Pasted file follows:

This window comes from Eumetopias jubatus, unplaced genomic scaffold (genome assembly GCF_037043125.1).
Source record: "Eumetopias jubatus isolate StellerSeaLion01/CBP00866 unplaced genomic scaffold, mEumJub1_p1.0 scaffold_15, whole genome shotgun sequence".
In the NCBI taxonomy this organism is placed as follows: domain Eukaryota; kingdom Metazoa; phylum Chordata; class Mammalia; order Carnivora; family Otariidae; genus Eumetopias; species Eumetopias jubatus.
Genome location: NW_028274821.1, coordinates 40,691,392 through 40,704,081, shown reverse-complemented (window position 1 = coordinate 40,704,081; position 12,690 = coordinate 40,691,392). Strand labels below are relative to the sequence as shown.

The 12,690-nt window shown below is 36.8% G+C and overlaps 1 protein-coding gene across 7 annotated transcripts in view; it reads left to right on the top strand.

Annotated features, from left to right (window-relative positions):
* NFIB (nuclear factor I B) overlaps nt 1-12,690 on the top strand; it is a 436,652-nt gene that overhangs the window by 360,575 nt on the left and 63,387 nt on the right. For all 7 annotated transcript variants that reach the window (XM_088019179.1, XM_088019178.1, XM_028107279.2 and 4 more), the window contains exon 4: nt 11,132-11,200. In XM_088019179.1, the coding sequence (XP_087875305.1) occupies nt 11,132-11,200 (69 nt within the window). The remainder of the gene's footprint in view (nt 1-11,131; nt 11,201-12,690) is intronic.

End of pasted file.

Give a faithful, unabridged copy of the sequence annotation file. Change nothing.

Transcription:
This window comes from Eumetopias jubatus, unplaced genomic scaffold (genome assembly GCF_037043125.1).
Source record: "Eumetopias jubatus isolate StellerSeaLion01/CBP00866 unplaced genomic scaffold, mEumJub1_p1.0 scaffold_15, whole genome shotgun sequence".
In the NCBI taxonomy this organism is placed as follows: domain Eukaryota; kingdom Metazoa; phylum Chordata; class Mammalia; order Carnivora; family Otariidae; genus Eumetopias; species Eumetopias jubatus.
Genome location: NW_028274821.1, coordinates 40,691,392 through 40,704,081, shown reverse-complemented (window position 1 = coordinate 40,704,081; position 12,690 = coordinate 40,691,392). Strand labels below are relative to the sequence as shown.

The 12,690-nt window shown below is 36.8% G+C and overlaps 1 protein-coding gene across 7 annotated transcripts in view; it reads left to right on the top strand.

Annotated features, from left to right (window-relative positions):
* NFIB (nuclear factor I B) overlaps nt 1-12,690 on the top strand; it is a 436,652-nt gene that overhangs the window by 360,575 nt on the left and 63,387 nt on the right. For all 7 annotated transcript variants that reach the window (XM_088019179.1, XM_088019178.1, XM_028107279.2 and 4 more), the window contains exon 4: nt 11,132-11,200. In XM_088019179.1, the coding sequence (XP_087875305.1) occupies nt 11,132-11,200 (69 nt within the window). The remainder of the gene's footprint in view (nt 1-11,131; nt 11,201-12,690) is intronic.